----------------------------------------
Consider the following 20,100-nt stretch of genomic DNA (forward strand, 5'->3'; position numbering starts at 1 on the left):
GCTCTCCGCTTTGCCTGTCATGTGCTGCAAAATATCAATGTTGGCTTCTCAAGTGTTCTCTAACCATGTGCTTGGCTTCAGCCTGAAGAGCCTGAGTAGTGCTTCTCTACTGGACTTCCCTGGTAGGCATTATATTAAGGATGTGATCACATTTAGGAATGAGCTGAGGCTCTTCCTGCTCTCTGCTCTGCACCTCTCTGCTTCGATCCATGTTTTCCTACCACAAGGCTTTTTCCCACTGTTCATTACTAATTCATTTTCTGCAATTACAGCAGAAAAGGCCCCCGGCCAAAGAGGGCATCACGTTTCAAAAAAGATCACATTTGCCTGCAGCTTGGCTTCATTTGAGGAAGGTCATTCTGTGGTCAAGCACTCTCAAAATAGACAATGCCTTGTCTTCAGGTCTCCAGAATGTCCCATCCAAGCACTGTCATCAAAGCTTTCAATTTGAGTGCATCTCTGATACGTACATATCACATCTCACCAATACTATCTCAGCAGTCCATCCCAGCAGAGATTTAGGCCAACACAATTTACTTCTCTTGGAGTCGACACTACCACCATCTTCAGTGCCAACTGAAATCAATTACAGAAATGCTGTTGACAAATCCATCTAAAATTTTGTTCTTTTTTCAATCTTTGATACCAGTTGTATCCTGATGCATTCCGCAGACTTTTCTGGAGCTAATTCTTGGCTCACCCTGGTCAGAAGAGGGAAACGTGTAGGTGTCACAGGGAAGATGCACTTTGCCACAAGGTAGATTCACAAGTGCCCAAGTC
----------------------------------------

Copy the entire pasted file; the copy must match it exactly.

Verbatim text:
Consider the following 20,100-nt stretch of genomic DNA (forward strand, 5'->3'; position numbering starts at 1 on the left):
GCTCTCCGCTTTGCCTGTCATGTGCTGCAAAATATCAATGTTGGCTTCTCAAGTGTTCTCTAACCATGTGCTTGGCTTCAGCCTGAAGAGCCTGAGTAGTGCTTCTCTACTGGACTTCCCTGGTAGGCATTATATTAAGGATGTGATCACATTTAGGAATGAGCTGAGGCTCTTCCTGCTCTCTGCTCTGCACCTCTCTGCTTCGATCCATGTTTTCCTACCACAAGGCTTTTTCCCACTGTTCATTACTAATTCATTTTCTGCAATTACAGCAGAAAAGGCCCCCGGCCAAAGAGGGCATCACGTTTCAAAAAAGATCACATTTGCCTGCAGCTTGGCTTCATTTGAGGAAGGTCATTCTGTGGTCAAGCACTCTCAAAATAGACAATGCCTTGTCTTCAGGTCTCCAGAATGTCCCATCCAAGCACTGTCATCAAAGCTTTCAATTTGAGTGCATCTCTGATACGTACATATCACATCTCACCAATACTATCTCAGCAGTCCATCCCAGCAGAGATTTAGGCCAACACAATTTACTTCTCTTGGAGTCGACACTACCACCATCTTCAGTGCCAACTGAAATCAATTACAGAAATGCTGTTGACAAATCCATCTAAAATTTTGTTCTTTTTTCAATCTTTGATACCAGTTGTATCCTGATGCATTCCGCAGACTTTTCTGGAGCTAATTCTTGGCTCACCCTGGTCAGAAGAGGGAAACGTGTAGGTGTCACAGGGAAGATGCACTTTGCCACAAGGTAGATTCACAAGTGCCCAAGTC